That time Babe Ruth ran into a wall and knocked himself unconscious
It was July 5, 1924, and the Yankees were facing the Washington Senators in D.C. for a double header. In the fourth inning of the first game, the Great Bambino raced to catch a ball that was headed into foul territory down the right-field line. But the focused Ruth slammed right into a concrete wall instead. He fell to the ground, unconscious, where he lay for a nerve-wracking five minutes.
Smartly dressed attendees peered over the offending wall to get a look at their vulnerable hero as Yankees trainer Doc Woods ran over with a bucket of water and a first aid bag.
Ruth finally opened his eyes and though Yankees manager Miller Huggins offered to take him out, Ruth wouldn't hear of it. He went on to play both games, limp and all (he damaged his hip in the collision), and recorded two more hits. Ruth would go on to start every game that season.
You don't come out of life with half a dozen grandiose nicknames, like "The King of Crash" and "The Colossus of Clout," without a getting few bruises along the way. It's just incredible that some keen-eyed photographer managed to capture this rarest of moments. Check out the photo from the Library of Congress for yourself. --Lauren Hansen
WHO: New weekly Ebola cases drop below 100, shifting mission from contain to destroy
The global fight against West Africa's Ebola pandemic is entering the cleanup phase, the World Health Organization suggested on Thursday. Last week, only 99 confirmed new Ebola cases were reported worldwide, the first time the number of new infections dipped below 100 since last June, the WHO said. That means, the U.N. agency explained in a statement, that "the response to the EVD (Ebola virus disease) epidemic has now moved to a second phase, as the focus shifts from slowing transmission to ending the epidemic."
The biggest reductions in reported infections and fatalities were in Sierra Leone and especially Liberia, where fewer than a person a day died of Ebola in the 21 days before Jan. 25. Guinea, the third epicenter of the pandemic, saw a slight uptick in cases last week. In all, 22,092 people have been infected with the Ebola virus and 8,810 have died in the pandemic, almost all of them in the three West African nations.
Kristen Schaal mansplains subway 'manspreading' to an uncomfortable Jon Stewart
New York City's subway authority has recently tried to crack down on "manspreading," or the practice of occupying two seats by spreading your legs apart. But "what seems like a simple question of manners, taking up two seats when you could take up one, has somehow opened a new front in the culture war," Jon Stewart observed on Thursday night's Daily Show. He brought on Senior Women's Issue Correspondent Kristen Schaal to explain why the male backlash against the manspreading crackdown is misguided.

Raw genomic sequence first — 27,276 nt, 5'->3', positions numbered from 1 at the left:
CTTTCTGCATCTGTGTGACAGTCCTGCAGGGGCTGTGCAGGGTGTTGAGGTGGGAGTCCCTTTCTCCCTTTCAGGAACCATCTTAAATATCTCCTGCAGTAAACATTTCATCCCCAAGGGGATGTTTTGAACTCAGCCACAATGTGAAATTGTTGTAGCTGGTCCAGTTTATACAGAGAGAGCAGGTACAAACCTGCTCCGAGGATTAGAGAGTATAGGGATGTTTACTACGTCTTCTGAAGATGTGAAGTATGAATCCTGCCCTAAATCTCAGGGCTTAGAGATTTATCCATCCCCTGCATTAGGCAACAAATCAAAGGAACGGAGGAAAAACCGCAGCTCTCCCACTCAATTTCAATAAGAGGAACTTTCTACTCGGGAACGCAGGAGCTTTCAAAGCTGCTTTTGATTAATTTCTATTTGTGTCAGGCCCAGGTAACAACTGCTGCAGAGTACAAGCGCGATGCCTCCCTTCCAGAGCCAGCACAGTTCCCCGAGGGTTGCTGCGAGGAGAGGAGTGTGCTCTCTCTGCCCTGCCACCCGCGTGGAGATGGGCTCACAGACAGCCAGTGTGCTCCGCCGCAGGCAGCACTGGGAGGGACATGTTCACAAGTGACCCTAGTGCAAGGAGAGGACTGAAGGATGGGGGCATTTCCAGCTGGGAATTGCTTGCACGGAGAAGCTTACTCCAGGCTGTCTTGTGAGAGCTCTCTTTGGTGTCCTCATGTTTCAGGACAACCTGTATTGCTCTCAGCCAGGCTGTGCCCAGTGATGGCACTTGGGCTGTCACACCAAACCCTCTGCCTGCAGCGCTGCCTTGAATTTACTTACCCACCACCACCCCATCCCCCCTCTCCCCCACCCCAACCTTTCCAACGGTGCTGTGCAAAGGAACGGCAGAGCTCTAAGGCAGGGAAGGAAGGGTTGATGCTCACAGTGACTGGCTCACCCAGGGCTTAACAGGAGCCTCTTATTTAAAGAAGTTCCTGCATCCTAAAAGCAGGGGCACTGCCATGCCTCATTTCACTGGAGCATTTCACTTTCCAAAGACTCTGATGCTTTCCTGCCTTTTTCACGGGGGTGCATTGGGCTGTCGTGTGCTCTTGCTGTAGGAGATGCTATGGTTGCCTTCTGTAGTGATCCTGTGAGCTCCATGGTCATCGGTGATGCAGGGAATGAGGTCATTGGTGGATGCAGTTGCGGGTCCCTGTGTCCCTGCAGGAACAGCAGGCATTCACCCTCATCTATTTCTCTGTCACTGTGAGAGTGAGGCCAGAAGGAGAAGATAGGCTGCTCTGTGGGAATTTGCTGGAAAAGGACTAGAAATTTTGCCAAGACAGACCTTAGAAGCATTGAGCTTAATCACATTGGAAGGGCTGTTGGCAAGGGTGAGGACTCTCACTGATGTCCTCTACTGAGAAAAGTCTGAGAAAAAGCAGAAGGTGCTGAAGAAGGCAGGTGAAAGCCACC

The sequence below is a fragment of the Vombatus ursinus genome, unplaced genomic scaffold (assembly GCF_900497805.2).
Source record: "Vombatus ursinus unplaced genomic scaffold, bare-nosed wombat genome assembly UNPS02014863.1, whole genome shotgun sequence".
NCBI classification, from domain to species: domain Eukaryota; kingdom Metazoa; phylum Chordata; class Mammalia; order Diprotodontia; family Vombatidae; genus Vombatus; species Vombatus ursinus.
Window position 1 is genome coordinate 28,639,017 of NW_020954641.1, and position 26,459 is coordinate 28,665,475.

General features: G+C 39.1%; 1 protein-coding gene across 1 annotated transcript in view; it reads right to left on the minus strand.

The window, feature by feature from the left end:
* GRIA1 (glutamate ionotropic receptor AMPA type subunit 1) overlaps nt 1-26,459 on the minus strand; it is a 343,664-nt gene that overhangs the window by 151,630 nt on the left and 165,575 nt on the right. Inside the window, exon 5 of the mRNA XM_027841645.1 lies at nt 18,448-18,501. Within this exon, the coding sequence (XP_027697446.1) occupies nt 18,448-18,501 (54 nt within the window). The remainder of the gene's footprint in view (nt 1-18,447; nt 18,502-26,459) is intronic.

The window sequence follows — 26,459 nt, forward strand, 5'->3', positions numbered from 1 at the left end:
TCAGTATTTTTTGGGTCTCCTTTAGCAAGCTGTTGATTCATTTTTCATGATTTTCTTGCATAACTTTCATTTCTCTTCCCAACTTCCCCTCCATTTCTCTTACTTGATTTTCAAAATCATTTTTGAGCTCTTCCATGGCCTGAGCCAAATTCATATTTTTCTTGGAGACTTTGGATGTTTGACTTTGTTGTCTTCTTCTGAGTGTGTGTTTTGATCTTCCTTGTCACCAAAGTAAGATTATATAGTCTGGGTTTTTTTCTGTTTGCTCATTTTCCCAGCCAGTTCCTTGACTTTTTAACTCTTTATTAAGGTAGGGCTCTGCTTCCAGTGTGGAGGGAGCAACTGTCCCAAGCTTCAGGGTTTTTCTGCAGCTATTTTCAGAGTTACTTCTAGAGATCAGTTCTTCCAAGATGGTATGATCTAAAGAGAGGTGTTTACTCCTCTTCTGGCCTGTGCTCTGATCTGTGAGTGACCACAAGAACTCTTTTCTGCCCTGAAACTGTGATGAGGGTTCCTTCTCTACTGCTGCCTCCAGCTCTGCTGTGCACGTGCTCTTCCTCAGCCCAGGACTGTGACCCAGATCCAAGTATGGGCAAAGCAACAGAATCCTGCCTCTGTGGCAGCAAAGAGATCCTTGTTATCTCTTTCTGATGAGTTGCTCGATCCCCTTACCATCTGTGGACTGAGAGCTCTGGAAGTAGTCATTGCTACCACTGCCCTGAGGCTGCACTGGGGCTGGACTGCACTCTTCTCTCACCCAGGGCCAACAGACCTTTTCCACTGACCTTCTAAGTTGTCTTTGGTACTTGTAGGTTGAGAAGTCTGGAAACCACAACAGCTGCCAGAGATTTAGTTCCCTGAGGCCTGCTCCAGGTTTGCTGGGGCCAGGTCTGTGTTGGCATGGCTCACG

Schaal sides with the men. "The subway is the only place men have left — we have literally driven you underground to find that last inch of ball space," she said, feigning concern. "As a woman who has struggled her entire life to keep her knees together, I am your ally." Things got a little uncomfortable when Schaal insisted on giving a rousing pep talk directly to Stewart's testicles, and when she suggested her new male allies bare "a little ball cleavage" to "show us what you're fighting for." In other words, vintage Schaal. If that's your cup of tea, watch below. —Peter Weber
This BBC video puts Apple's massive, crazy profits in perspective
Apple reported incredible quarterly earnings this week, netting $18 billion largely on the back of robust iPhone sales. If you earned $40,000 a year, how long would it take you to earn what Apple did in three months? How many times over could Apple buy Lithuania (iLithuania, anyone)? The BBC tackles these questions and more in the video below, trying to make sense of Apple's recent success. Watch and wonder. —Peter Weber
Key & Peele return with a timely spoof of football player names
Key & Peele are back with yet another East-West Bowl sketch featuring fictional football players with outrageous names, and they are as over-the-top as ever (Stumptavian Roboclick, Swordless Mimeclown, and Triple Parakeet-Shoes are among the tamer ones). For this third installment, however, we're also treated to cameos from actual players with unique monikers — hey there, Ha Ha Clinton-Dix and D'Brickashaw Ferguson — showing that they're pretty good sports off the field, too. —Catherine Garcia
Watch the latest beauty craze: Live snail facials
For just $30 (plus airfare to Thailand) you can partake in the future of beauty regimens, now. The treatment features live snails making slime trails across your face — and according to The Associated Press' Denis D. Gray, it's actually pretty relaxing. The live-snail facial started in Tokyo in 2013, and has spread to London and spas in China, but helix aspera muller glycoconjugates — snail mucus — has been used for skin treatments since ancient Greece, Gray says.
The duo who run the spa in Chiang Mai, Thailand, that Gray visited are from France. "We take care of the snails as if they were our family, our babies," says one partner, Luc Champeyroux. "You can see they look very good." And if the thought of having snails crawl on your face, spreading their mucus and grazing with their 14,000 microscopic teeth sounds unpleasant, Gray offers this verdict: "If truth be told, I sort of missed my harmless, sensuous sextet when they were dislodged." To see the snails in action, watch the AP video below. —Peter Weber
In court, heroin dealer explains what it was like to sell on Silk Road
On Wednesday, a heroin dealer shared with jurors in a Manhattan federal court what his experience was like selling on Silk Road, the anonymous online marketplace.